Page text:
What happens if the difference between Allegiances exceeds the character’s current SAN? Are they forced to unswervingly obey their new master? Does SAN give man the capacity to maintain conflicting viewpoints, and ultimately maintain free will?
There’s opportunity for some interplay between the various Allegiances and SANity. Allegiances grow as a consequence of character actions; SANity is lost mostly through bad luck, with the occasional foray into forbidden tomes that Man Was Not Meant To. Speaking of forbidden knowledge…
One cannot have CoC without the Mythos. But if Law and Chaos are generally understood, what place does the Mythos have?
The modern 20th Century character may be living in a world that has evolved from the wild and dark fairytale of Elric’s time, but they have thousands of years between that time and the modern day. Context has changed, and humans no longer have Aubec’s perspective on the finite nature of Law and the vastness of Chaos. Law and Chaos are to a large extent what the Earthly priests tell the population they are. The society may be broadly secular with devotion to Law or Chaos being more of a business arrangement (and we’ll discuss the influence of the two sides on national and international politics later).
The Mythos then becomes a measure of how much closer the character is to the fundamentals of Law/Chaos compared to the average citizen. Rather than deny the existence of the Elder Gods, humanity simply glosses over the true horrors of Law and Chaos. The net result is not a lot really changes in this interpretation from CoC, although it’s more akin to priests of Yig and Shub-Niggurath practicing their faith openly in human society. The priests are still human, and any presentation of their god will place it in a human context.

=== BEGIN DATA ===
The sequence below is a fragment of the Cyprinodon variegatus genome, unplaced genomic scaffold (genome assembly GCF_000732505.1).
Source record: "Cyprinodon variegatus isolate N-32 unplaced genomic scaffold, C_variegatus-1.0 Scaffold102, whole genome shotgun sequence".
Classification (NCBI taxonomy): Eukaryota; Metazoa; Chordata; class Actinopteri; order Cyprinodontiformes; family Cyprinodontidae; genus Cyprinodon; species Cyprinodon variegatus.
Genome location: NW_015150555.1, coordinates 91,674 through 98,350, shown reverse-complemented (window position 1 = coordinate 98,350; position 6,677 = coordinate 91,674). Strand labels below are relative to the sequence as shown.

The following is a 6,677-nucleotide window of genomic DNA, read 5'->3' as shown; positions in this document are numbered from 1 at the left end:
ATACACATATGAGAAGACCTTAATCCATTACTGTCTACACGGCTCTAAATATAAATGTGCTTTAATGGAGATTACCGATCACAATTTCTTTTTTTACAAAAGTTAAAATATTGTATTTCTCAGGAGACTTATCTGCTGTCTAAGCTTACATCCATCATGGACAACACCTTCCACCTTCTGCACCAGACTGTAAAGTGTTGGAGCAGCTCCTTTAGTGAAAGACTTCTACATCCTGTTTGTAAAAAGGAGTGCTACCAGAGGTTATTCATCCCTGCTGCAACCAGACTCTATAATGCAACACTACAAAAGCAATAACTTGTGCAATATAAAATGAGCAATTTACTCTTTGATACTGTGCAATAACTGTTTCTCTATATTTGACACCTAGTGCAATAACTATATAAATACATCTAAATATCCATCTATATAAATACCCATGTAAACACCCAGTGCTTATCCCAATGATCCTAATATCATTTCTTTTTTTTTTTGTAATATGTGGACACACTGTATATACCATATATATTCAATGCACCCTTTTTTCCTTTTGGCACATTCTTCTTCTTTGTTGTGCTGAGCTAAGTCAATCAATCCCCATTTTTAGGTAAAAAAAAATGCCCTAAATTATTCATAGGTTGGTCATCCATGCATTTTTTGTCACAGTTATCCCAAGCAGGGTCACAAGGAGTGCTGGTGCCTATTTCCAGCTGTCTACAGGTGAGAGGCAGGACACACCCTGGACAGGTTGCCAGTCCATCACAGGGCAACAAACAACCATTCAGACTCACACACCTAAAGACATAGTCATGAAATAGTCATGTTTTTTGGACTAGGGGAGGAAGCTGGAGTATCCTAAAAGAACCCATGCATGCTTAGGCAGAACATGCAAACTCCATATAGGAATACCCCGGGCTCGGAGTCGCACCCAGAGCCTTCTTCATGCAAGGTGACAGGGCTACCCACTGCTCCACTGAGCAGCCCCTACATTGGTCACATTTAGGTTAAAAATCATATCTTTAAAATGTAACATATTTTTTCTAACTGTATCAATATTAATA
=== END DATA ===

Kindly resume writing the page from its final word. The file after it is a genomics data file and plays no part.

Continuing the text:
Now we come to the really big question: what relationship do the Elder Gods have to the Lords of Chaos and Law? We’ve already noted that humans do not deal with the gods directly but through earthly proxies; therefore the Mythos is seen through the filter of those individuals. Are Arioch, Arkyn and others truly gods, or are they powerful and manipulative humans? Are the Variable Eight of the Chaos pantheon a modern reinterpretation of the Elder Gods, or are they a younger pantheon of usurpers?
Regardless of the answers, we also need to decide why the current political structure would want to keep the Elder Gods a secret, and what the consequences of discovery might be. My first game focused on the Mabelrode Commission and investigations into “Old Chaos” (as distinct from “New Chaos”, q.v. Old and New Labour) and for the most part functioned like a CoC police procedural with “licensed magic” alongside badges of authority and .38 revolvers.
I wanted to get this part out of the way, because the treatment of Sanity and the Mythos will colour the rest of the game. The decision points are
– what is the relationship between the deities of Law and Chaos and the Elder Gods?
– what does Sanity represent?
– what is the Mythos to an early 20th Century citizen?
– how many degrees of separation are there between the Chaos Gods and the mortal population?
– what do the “new” gods of the Earth gain from keeping the Elder Gods a secret?